Sooner or later, it’s perhaps inevitable that readers of The Merchant of Venice confront one question:is this an anti-Semitic play?In fact, lots of people seem to have a view without having seen or read the play.
Forget the Oscars, here are some winners that REALLY matter to me …
We HATE lists, don’t we?
Except, actually we bloody love them, if it’s something we’re interested in.
That said, the last thing we want is a list that agrees with our perceptions – the dopamine rush of validation is very short-lived compared to the opportunity to passionately argue our disagreement. We LOVE subjective opinions. Trust me – my wonderfully fulfilling University years were full of essays arguing the toss – why, for example:
Dracula should not be judged for his ‘special dietary requirements’, whereas Van Helsing and his bunch are vindictive bastards;
we ought to respect Edward Hyde for his refreshing honesty, as opposed to Henry Jekyll‘s hypocrisy; or
Ursula K. Le Guin’s (RIP) The Left Hand of Darkness, whilst a superb book, had no place in the Science Fiction module
You get the picture: English Lit is a tailor-made subject for those who are argumentative and prepared to do the spadework to back-up their cockiness …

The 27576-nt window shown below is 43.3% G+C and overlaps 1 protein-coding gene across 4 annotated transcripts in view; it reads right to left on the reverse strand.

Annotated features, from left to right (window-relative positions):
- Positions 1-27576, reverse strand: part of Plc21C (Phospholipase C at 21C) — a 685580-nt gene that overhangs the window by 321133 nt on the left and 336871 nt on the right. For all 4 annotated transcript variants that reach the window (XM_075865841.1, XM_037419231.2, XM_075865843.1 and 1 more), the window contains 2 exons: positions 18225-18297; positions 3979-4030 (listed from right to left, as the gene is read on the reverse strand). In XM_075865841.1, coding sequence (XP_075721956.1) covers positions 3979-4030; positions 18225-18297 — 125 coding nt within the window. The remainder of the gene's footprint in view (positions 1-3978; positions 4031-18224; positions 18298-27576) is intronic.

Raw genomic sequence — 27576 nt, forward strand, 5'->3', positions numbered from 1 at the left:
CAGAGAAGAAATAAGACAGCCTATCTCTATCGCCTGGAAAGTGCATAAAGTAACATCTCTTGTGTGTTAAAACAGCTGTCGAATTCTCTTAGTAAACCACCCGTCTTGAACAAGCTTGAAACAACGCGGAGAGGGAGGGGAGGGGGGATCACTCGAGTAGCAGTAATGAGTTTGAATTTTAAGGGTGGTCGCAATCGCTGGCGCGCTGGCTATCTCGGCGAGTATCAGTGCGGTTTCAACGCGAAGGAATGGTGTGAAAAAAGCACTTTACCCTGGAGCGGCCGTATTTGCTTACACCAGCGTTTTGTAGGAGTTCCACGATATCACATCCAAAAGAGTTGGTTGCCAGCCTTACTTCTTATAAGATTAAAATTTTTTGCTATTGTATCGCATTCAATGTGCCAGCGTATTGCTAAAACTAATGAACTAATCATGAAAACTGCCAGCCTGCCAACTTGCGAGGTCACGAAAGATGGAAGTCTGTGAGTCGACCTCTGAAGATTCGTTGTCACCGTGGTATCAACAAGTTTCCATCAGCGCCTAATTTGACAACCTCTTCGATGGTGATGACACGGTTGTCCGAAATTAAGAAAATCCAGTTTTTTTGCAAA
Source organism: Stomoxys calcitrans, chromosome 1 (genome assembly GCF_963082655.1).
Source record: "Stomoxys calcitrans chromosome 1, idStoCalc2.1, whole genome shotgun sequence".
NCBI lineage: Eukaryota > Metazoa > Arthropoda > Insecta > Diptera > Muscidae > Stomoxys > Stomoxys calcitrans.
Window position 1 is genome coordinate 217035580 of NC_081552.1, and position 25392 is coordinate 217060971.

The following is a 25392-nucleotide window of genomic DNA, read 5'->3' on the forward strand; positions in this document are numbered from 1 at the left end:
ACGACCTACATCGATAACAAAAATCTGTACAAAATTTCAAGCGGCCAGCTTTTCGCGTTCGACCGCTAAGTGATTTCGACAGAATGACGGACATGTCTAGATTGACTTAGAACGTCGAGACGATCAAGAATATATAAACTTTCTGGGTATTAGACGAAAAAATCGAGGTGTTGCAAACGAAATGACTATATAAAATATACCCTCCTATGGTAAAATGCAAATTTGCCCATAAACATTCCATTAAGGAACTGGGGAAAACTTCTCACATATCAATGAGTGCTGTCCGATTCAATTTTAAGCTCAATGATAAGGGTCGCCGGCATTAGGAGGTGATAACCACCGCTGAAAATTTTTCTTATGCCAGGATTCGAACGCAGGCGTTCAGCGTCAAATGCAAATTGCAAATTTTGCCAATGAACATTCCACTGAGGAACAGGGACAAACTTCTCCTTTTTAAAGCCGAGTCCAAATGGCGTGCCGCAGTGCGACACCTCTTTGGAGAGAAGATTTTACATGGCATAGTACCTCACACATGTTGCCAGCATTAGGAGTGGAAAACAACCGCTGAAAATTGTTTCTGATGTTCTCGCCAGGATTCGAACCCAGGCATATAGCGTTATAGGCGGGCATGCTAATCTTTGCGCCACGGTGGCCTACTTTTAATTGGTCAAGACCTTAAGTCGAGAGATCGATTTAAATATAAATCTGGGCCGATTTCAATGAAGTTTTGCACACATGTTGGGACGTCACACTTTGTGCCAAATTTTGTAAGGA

Antipholus (E) is NOT a twenty-first century role model – but was he a sixteenth-century one?
… but truly two.’ Robert Louis Stevenson, The Strange Case of Dr Jekyll and Mr Hyde.
PTS read through: Comedy of Errors, Act IV
In 2018, the notion of what it means to be a ‘man’ feels ever more opaque, with behaviours and attitudes being scrutinised as never before, perhaps. As a gender, we sometimes appear confused about the path we ought to take to find a satisfying and yet socially acceptable direction or self-definition.
Maybe it was ever thus.
In yesterday’s post on Macbeth I touched upon the fragility of our hero’s notions of himself when his masculinity was challenged by his wife. Macbeth is largely a play about what it means to be a man, but that’s way down the line in terms of my reading schedule. Reading Act IV of Comedy of Errors felt like one of those non-comic interludes towards the end of plays like Much Ado About Nothing, and instead of laughing, I found myself thinking about what Antipholus(E) implies a ‘man’ should be. It’s not an attractive picture …